The fig leaves are also a reminder of what we read in the book of Genesis, how our forefathers Adam and Eve when they first fell away from the glory of God when they realized their nakedness. What did they use to cover themselves? They used fig tree leaves. These fig leaves they used were supposed to cover their nakedness, but you cannot hide yourself from God using these leaves, these external manifestations of things that are not in and of themselves fruit. We cannot hide ourselves from God the way Adam thought he could. What good is it to hide from the living God? What good is it to think we can just adorn ourselves with external leaves, when in reality what we are trying to hide is that we are barren, that we do not produce any fruit? So our mind is brought back to Adam and Eve and how they used these very leaves to try to hide the fact that they produced no fruit. Thus the Lord curses hypocrisy today, and this is the message we receive on Monday of Pascha.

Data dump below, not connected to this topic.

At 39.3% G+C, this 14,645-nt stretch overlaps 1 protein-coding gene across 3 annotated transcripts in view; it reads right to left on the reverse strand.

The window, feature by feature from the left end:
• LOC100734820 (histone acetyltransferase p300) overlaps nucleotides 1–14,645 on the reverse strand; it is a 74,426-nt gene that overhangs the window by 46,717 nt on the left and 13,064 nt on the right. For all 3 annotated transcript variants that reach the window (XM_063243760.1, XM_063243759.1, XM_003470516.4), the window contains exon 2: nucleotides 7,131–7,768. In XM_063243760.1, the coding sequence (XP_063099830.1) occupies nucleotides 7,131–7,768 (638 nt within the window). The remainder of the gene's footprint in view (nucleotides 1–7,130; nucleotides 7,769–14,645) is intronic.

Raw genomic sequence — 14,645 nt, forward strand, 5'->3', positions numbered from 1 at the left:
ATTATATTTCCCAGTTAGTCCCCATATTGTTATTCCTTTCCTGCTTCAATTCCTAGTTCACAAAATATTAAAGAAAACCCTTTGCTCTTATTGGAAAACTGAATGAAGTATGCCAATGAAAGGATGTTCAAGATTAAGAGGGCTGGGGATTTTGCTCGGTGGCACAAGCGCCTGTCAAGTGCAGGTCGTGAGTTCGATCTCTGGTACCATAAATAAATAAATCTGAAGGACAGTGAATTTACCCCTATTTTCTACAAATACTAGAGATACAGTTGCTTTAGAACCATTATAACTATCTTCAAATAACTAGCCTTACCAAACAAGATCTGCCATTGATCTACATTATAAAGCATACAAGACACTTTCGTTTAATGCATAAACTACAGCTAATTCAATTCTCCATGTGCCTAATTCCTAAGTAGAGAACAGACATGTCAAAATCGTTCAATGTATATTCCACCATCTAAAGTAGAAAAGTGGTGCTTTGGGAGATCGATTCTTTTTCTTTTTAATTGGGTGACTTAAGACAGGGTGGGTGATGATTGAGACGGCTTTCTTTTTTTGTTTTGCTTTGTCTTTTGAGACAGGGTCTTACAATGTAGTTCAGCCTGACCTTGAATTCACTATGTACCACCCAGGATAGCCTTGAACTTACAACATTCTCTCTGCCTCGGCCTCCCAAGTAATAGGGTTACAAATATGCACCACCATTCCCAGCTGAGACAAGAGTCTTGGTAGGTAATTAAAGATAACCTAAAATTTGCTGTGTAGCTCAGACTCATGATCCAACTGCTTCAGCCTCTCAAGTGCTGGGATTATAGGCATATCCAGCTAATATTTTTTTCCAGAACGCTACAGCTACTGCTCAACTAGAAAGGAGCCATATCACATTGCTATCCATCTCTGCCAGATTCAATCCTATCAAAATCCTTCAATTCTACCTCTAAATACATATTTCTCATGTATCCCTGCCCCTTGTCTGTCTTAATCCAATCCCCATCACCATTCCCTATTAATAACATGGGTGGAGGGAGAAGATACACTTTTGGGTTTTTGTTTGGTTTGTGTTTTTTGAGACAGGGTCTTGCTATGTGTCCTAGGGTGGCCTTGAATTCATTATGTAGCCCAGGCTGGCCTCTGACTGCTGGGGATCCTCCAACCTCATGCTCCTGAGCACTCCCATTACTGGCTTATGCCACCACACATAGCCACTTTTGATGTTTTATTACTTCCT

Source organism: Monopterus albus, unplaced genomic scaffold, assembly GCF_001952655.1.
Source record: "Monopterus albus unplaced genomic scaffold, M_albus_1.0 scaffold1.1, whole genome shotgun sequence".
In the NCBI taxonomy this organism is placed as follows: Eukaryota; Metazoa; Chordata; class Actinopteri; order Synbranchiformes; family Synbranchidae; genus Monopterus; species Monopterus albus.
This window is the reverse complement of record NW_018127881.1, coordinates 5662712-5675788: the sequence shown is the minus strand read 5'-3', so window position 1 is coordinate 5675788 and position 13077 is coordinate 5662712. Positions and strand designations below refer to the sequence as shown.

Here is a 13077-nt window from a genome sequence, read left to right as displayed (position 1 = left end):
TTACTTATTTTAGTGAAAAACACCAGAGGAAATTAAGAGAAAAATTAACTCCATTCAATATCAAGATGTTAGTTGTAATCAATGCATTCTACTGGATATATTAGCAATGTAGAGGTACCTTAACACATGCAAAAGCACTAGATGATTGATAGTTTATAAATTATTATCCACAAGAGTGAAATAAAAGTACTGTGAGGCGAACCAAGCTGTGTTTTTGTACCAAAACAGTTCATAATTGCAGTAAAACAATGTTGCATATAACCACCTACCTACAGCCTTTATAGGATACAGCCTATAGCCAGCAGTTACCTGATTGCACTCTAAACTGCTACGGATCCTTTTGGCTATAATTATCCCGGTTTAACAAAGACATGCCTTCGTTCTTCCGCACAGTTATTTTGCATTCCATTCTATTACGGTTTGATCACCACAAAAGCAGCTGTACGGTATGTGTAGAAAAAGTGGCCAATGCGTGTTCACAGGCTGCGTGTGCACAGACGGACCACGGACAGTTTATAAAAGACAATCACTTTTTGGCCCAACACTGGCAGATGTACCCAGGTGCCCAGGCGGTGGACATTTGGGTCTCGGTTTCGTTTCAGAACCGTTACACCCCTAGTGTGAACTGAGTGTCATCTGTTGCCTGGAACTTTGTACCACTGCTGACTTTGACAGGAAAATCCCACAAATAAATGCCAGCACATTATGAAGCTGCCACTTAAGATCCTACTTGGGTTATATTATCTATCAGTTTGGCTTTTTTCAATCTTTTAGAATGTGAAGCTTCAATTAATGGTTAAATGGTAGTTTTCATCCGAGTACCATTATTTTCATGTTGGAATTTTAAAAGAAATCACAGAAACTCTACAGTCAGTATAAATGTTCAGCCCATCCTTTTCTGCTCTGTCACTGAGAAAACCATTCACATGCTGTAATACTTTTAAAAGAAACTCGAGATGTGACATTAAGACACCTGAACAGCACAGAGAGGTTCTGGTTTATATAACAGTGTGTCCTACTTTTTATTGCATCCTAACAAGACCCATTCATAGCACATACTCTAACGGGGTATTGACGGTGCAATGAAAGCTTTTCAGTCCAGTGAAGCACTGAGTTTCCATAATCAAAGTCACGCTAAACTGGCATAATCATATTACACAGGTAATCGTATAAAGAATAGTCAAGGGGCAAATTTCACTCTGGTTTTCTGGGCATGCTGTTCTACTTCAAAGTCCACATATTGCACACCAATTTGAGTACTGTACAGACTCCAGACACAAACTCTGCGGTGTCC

The second thing we are reminded of, which happens to be the theme of the day, is how the Lord enters the temple and cleanses it. I want you to notice that the Lord does not hesitate to demonstrate that He has righteous and holy anger towards evil. And the evil He sees before him is this: His father’s house, which is meant to be a house of prayer, a hospital to the sick, is instead turned into a den of thieves. They set up a marketplace and they were selling pigeons, the very things they should be offering to the Lord. So, they were thinking to themselves, “We can make a profit out of the commandment of God.” What is even worse, as the Church Fathers actually tell us, is that those very animals they were selling within the temple did not even meet the requirements of God. So, they were in fact supplying to the people animals that were not befitting of sacrifice. They were actually encouraging the people to do this. If the people wanted the perfect animal to offer that was acceptable before the law, it would cost this much. If they could not afford that cost, they had to opt for one of lesser value and less acceptable according to the law. They defiled the house of the Lord in this way. They turned it into a marketplace. So what does He do? He cleanses the temple, He turns over the table, He throws out the money changers. He does all of these things. Why? Because He cannot tolerate this kind of evil and unrighteousness especially within the house of God the Father.